Novartis strikes stem cell deal to aid transplant patients

Swiss drugmaker Novartis ($NVS) said Friday that it has teamed up with small biotech outfit Regenerex, gaining access to stem cell technology designed to benefit organ transplant patients.

Timothy Wright, head of development at Novartis Pharmaceuticals, said in a statement that the license agreement and research collaboration supports Novartis' leadership position in cell therapy. Novartis first delved into the transplant arena 30 years ago when it developed ciclosporin, an immunosuppressant drug widely used in organ transplantation to prevent rejection.

Currently, solid organ transplant recipients must take immunosuppressive drugs for life to prevent the body from rejecting the new organ or organs. The Louisville, KY-based company's Facilitating Cell Therapy (FCRx) platform, which has been tested in kidney transplant patients to induce stable immunological tolerance, aims to eliminate the need for patients to take anti-rejection medicine for life. In a Phase II study of 15 kidney transplant recipients, 6 patients so far have fully withdrawn from immunosuppression without loss of new blood cells formed from transplant.

Beyond transplant, Regenerex's platform could help Novartis develop innovative cell-based therapies for underserved diseases that have few treatment options available. Novartis said in a statement that it will investigate the technology for use in serious genetic deficiencies such as inherited metabolic storage disorders and hemoglobinopathies, a group of hemoglobin diseases that includes sickle cell anemia.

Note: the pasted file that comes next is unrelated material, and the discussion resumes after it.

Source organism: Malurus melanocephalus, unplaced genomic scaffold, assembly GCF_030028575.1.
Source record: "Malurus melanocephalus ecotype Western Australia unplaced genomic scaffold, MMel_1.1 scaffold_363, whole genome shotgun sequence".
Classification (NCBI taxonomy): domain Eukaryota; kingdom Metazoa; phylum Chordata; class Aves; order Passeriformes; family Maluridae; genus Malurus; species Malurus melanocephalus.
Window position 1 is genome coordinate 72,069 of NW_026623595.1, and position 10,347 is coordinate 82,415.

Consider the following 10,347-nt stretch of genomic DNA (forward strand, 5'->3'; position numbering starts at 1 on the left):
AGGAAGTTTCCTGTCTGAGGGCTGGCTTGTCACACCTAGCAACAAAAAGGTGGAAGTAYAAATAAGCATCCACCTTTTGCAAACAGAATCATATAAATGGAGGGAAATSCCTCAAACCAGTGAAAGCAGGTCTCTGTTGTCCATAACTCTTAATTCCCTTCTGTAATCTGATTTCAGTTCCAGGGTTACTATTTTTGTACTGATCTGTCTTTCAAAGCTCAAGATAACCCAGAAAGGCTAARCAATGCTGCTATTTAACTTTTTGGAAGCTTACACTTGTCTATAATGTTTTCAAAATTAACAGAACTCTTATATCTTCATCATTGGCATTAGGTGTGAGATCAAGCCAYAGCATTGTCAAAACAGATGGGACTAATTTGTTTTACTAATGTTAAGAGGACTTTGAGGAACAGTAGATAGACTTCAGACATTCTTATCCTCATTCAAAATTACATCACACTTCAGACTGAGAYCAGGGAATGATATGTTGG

The partnership broadens the Novartis' cell therapy portfolio, which includes two novel cell therapy platforms, HSC835 and CTL019, which are being tested in cancers of the blood, bone marrow, and lymph nodes. HSC835 is currently in a Phase II trial in patients with high-risk hematological malignancies, while CTL019, a chimeric antigen receptor T cell therapy, is in Phase II development in acute lymphoblastic leukemia and chronic lymphocytic leukemia.

This is not the first deal Novartis has made in the area of cell therapy. Last year, the company forged an alliance with the University of Pennsylvania, pledging $20 million for the creation of a research center with technology that uses manipulated immune-system cells to fight cancer. 

- here's the press release

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